Maya cultural heritage tourism

A boy playing Mayan trumpet opposite of Palacio Nacional, Mexico City, Mexico.

There is an undeniable symbiotic relationship between cultural heritage, tourism, and a national identity (Palmer 1999). In the case of the Maya, the many national identities have been constructed because of the growing demands placed on them by cultural tourism. By focusing on lifeways through costumes, rituals, diet, handicrafts, language, housing, or other features, the identity of the economy shifts from the sale of labor to that of the sale of culture.[21]

Global tourism is now considered one of the largest scale movement of goods, services, and people in history and a significant catalyst for economic development and sociopolitical change.[22] Estimated that between 35 and 40 percent of tourism today is represented by cultural tourism or heritage tourism, this alternative to mass tourism offers opportunities for place-based engagement that frames context for interaction by the lived space and everyday life of other peoples, as well as sites and objects of global historical significance.[23] In this production of tourism the use of historic symbols, signs, and topics form a new side that characterizes a nation and can play an active role in nation building.[24]

With this type of tourism, people argue that ethno-commerce may open unprecedented opportunities for creating value of various kinds. Tourists travel with cultural expectations, which has created a touristic experience sometimes faced with the need to invent traditions of artificial and contrived attractions, often developed at the expense of local tradition and meanings.[25]

An example of this can be seen in “Mayanizing Tourism on Roatan Island, Honduras: Archaeological Perspectives on Heritage, Development, and Indignity.” Alejandro j. Figueroa et al., combine archaeological data and ethnographic insights to explore a highly contested tourism economy in their discussion of how places on Roatan Island, Honduras, have become increasingly “Mayanized” over the past decade. As tour operators and developers continue to invent an idealized Maya past for the island, non-Maya archaeological remains and cultural patrimony are constantly being threatened and destroyed. While heritage tourism provides economic opportunities for some, it can devalue contributions made by less familiar groups.[26]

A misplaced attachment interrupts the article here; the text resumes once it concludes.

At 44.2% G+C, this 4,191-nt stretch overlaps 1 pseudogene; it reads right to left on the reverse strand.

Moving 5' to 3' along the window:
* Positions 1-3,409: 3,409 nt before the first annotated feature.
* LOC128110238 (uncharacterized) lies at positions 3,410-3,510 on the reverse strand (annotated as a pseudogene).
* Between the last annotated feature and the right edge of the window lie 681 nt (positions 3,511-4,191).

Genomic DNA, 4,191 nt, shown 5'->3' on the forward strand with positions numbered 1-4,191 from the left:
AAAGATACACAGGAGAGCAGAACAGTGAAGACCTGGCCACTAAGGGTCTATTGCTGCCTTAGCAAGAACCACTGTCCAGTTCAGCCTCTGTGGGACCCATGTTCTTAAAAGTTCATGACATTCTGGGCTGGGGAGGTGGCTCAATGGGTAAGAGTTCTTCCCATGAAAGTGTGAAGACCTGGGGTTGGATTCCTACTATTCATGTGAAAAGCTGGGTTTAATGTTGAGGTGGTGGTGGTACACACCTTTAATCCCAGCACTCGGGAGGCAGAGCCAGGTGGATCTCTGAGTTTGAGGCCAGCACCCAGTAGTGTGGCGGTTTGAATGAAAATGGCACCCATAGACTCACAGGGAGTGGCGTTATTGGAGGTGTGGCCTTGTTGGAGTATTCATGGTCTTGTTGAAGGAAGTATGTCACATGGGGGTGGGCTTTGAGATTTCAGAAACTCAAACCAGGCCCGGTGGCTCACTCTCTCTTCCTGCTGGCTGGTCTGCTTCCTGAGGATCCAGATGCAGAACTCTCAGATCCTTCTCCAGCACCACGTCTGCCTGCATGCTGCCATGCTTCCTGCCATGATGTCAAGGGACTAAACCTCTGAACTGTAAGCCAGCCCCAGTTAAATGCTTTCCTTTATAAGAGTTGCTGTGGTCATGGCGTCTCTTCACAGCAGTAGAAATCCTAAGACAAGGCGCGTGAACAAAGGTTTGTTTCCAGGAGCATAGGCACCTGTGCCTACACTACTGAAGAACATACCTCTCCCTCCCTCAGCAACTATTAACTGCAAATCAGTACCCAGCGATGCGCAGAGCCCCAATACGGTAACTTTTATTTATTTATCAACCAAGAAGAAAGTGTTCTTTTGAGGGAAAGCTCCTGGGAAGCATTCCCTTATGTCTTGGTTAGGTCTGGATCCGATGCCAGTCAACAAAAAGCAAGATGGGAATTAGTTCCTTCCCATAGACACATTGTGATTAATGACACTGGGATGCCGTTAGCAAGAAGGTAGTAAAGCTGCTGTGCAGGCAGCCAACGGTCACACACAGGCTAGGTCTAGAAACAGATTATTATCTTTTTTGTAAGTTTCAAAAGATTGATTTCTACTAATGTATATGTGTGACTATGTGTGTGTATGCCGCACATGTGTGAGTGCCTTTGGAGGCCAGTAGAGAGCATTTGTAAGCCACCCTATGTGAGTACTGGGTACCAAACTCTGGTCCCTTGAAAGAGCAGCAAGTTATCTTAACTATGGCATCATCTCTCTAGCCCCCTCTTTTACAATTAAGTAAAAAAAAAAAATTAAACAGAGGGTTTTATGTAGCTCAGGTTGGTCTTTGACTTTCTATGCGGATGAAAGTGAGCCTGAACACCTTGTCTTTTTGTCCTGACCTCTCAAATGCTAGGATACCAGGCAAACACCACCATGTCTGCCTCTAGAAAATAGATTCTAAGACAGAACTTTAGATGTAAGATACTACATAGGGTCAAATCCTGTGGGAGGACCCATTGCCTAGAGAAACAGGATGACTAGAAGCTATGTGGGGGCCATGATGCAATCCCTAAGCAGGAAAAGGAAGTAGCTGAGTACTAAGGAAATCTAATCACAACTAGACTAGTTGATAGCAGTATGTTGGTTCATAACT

Child development

Maya children participate in daily tasks and contribute to both their families and communities with day-to-day activities that include cooking, watching over their younger siblings, and helping out by running into town to get goods for their home.[27] They learn how to perform these activities by observing the adults around them and pitching in. As children are integrated into daily tasks they become valuable contributors and members to both their families and communities. These activities are valued by the community, so the children feel a sense of belonging.[27] From an early age, Maya children demonstrate a great desire to be included in the normal work activities of the household. Children from Yucatán, Mexico contribute to their communities such as farming corn, beans and squash that they learn through observational learning and working alongside the adults. The Maya children enjoy using their newly acquired skills to work together with the rest of the community.[27] Maya children learn much what they know through observation, imitation, and traditional nonverbal communication. For example, a girl from Yucatán, Mexico may learn how to make tortillas by simply watching her grandmother make the tortillas and imitating her grandmother's actions.[28]